I wrote an earlier post on the relationship between happiness and virtue and at the risk of repeating myself I am going to have another go. In both Greek and Christian tradition there is also a distinction made between happiness and joy. As I mentioned in the earlier post, happiness is not understood to be an event or an emotion but relates to a life well lived – to the flourishing of the whole of a life.
One way to think about this is to go through a little thought experiment (I read about this somewhere but cannot remember the source – my apologies). Imagine yourself walking past a drug addict in the street who has recently had a shot of heroin. He has a smile on his face and is clearly “happy”, in the euphoric sense to which most of us think about that term. Yet with good reason, we are able to judge that this person is not living a happy life. They are not flourishing and unless things change are not likely to have a life of which it can be said, “there goes a happy man.”
Joy is also different to euphoria. They are both emotional and they are both episodic – they come and go with the circumstances of life. Joy, however, is understood as the celebration of good and beautiful experiences of life while euphoria is simply an emotion that may go with joy but that may also be associated with the injection of heroin. We may also experience euphoria in response to evil, but this is not the experience of joy but, rather, an expression of our brokenness – of the evil that is within us. Some people “enjoy” torturing animals, but this seemingly pleasant emotion is something other than joy – at least as that term has been traditionally understood.
So, in comparison to happiness, joy is much more obviously connected to events and the emotions associated with those events. We contrast joy with grief. We can attend a funeral and say of a widow, “she lived a happy life with her husband”, and we can recognise that her grief does not destroy that happiness, even if it colours it. Joys and griefs are the experience of every life. The person who flourishes differs from the person who does not, largely in the meaning that they are able to make of their life through their experiences of joy and grief. This meaning enables them to transcend their grief. This leaves writers like Thomas Aquinas to assert that, ultimately, happiness does not relate to the circumstances of life but, rather, to the manner in which we deal respond to those circumstances.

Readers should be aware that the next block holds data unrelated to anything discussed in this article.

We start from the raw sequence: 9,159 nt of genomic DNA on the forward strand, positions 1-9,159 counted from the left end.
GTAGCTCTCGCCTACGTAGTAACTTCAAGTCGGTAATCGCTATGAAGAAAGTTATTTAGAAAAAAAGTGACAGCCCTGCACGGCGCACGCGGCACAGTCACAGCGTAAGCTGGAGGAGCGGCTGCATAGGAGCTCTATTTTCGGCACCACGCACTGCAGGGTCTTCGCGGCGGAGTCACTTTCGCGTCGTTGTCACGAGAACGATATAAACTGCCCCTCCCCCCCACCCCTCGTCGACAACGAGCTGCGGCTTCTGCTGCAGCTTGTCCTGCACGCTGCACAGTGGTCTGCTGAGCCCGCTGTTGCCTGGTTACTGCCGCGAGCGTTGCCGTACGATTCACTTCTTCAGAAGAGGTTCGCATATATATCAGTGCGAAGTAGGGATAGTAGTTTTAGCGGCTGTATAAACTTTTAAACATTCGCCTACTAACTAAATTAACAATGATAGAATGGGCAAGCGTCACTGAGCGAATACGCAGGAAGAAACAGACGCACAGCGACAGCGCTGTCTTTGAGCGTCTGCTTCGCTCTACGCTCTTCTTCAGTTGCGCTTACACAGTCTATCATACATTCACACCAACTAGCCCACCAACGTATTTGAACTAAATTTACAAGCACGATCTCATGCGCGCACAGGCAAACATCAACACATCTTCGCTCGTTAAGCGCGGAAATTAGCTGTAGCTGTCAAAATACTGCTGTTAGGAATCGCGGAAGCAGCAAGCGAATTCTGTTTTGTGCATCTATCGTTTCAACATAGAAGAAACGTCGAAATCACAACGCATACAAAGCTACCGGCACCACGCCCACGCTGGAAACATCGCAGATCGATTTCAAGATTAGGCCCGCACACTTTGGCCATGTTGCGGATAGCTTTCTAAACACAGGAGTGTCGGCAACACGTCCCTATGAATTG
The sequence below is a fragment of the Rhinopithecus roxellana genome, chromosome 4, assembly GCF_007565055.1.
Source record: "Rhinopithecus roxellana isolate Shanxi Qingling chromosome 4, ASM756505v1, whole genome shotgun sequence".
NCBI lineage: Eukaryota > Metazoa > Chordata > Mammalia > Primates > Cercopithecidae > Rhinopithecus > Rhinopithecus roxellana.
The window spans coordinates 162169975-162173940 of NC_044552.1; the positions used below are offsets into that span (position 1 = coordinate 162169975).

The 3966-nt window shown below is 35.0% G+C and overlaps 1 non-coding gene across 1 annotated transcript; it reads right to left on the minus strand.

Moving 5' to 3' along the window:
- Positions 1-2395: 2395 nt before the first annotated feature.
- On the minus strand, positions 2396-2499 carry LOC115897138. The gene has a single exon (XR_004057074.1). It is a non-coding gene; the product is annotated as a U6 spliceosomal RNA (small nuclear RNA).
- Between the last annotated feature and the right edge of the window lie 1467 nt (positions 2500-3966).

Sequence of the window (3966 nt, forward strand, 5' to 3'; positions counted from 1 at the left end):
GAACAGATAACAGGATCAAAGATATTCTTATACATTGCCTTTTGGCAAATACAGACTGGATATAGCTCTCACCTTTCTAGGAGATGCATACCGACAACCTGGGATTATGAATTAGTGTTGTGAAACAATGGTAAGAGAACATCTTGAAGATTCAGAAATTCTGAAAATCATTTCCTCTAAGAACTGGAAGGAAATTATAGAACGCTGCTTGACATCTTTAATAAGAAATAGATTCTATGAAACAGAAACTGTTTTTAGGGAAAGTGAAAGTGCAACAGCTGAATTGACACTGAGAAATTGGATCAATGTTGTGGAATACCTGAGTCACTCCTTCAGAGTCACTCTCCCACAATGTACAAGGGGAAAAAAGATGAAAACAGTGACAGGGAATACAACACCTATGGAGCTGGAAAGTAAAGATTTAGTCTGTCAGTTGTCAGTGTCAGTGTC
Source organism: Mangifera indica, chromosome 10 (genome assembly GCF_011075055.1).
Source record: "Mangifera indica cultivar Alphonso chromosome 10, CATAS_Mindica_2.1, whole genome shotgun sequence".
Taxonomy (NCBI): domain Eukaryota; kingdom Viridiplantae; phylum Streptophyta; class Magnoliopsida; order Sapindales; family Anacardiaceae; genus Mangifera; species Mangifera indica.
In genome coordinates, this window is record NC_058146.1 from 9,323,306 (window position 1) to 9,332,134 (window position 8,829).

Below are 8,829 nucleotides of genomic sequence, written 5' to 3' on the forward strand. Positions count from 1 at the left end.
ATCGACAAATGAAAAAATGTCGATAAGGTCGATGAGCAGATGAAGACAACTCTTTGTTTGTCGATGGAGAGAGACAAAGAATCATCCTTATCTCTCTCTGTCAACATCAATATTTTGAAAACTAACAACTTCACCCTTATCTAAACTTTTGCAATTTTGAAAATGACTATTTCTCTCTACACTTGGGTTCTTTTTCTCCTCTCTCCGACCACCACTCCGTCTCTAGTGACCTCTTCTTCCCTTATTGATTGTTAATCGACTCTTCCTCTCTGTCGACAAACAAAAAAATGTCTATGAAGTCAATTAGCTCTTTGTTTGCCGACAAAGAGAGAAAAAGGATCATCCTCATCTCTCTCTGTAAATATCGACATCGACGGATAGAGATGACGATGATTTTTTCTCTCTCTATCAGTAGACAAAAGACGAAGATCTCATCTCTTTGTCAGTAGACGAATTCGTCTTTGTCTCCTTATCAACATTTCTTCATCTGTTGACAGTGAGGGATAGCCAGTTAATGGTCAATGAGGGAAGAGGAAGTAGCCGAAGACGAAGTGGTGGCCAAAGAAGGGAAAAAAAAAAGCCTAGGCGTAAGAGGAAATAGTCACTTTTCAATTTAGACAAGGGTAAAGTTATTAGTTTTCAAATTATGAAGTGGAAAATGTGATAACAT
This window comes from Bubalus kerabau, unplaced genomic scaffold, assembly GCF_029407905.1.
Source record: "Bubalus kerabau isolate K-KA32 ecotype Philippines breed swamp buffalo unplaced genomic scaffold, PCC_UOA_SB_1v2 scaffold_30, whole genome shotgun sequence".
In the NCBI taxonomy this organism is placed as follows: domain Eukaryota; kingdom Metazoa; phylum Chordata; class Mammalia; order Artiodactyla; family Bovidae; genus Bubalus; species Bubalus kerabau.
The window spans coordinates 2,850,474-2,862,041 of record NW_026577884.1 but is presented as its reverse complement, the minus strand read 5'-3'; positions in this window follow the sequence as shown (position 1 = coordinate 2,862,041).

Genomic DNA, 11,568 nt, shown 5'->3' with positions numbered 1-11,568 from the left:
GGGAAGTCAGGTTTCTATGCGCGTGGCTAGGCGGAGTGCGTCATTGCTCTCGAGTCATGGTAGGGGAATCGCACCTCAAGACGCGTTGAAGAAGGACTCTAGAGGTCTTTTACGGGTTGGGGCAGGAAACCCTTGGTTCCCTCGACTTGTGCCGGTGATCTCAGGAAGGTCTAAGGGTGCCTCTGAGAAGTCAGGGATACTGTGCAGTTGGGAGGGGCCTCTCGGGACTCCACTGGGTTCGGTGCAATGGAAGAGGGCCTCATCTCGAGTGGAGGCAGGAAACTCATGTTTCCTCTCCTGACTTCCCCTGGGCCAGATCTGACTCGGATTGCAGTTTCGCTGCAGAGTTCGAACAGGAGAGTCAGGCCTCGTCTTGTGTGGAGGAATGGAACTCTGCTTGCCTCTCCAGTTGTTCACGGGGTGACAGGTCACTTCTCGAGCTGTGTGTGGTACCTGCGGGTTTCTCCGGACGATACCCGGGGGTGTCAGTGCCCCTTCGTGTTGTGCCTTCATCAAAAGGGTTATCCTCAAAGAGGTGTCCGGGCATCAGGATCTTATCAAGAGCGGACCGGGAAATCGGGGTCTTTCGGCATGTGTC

If I’m reading him correctly, St Paul takes all of this a little further. He talks about joy as a fruit of the spirit. Now it may be that he is using the term joy as others are using happiness, as something that supersedes our circumstances. But maybe he is also suggesting that we can know something of the emotion of joy even in the midst of grief by the experience of the spirit? (Help me out here Bible scholars!)
Now, I would like to believe St Paul and Aquinas are right – I know that I should believe that they are! But, as I said previously, I do wonder whether all of this is wishful thinking. In reality there seems to be a fair bit of luck connected to happiness, even if this is understood in terms of the story of a flourishing life. It seems to me that while the person with adequate money and good health may or may not be happy, they have a better chance of it than does the person without either. Perhaps, then, all we can do is hope that happiness supersedes circumstances. And for that, I guess, I can pray with St Paul for the gift of the spirit – the deposit of the future – the gift that promises that flourishing is possible.
Anyway, I think I’m going to do one more post on happiness (if I’m boring you just don’t read it!). It will be a critique of Christian tradition, whose wowserism has undermined much of the insight in their understanding of happiness. But that for another time.